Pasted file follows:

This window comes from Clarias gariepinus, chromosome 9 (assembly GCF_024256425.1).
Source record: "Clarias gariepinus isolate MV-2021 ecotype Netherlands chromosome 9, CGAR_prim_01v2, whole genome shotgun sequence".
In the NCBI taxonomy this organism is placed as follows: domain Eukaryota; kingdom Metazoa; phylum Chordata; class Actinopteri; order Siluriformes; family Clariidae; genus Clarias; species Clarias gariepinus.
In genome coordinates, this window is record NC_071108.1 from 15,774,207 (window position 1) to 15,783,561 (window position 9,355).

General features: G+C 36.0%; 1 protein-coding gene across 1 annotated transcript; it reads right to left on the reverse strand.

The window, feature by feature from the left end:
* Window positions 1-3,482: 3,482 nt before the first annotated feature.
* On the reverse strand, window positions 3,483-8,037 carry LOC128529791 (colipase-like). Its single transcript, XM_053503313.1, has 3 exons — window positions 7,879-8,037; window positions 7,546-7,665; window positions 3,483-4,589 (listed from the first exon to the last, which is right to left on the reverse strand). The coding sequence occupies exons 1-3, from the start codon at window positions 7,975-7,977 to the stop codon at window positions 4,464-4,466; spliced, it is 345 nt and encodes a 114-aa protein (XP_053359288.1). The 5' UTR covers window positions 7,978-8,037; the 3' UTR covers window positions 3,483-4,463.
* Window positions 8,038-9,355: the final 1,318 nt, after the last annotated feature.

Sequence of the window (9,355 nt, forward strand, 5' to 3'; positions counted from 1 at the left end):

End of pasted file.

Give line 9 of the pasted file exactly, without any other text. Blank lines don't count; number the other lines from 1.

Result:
* Window positions 8,038-9,355: the final 1,318 nt, after the last annotated feature.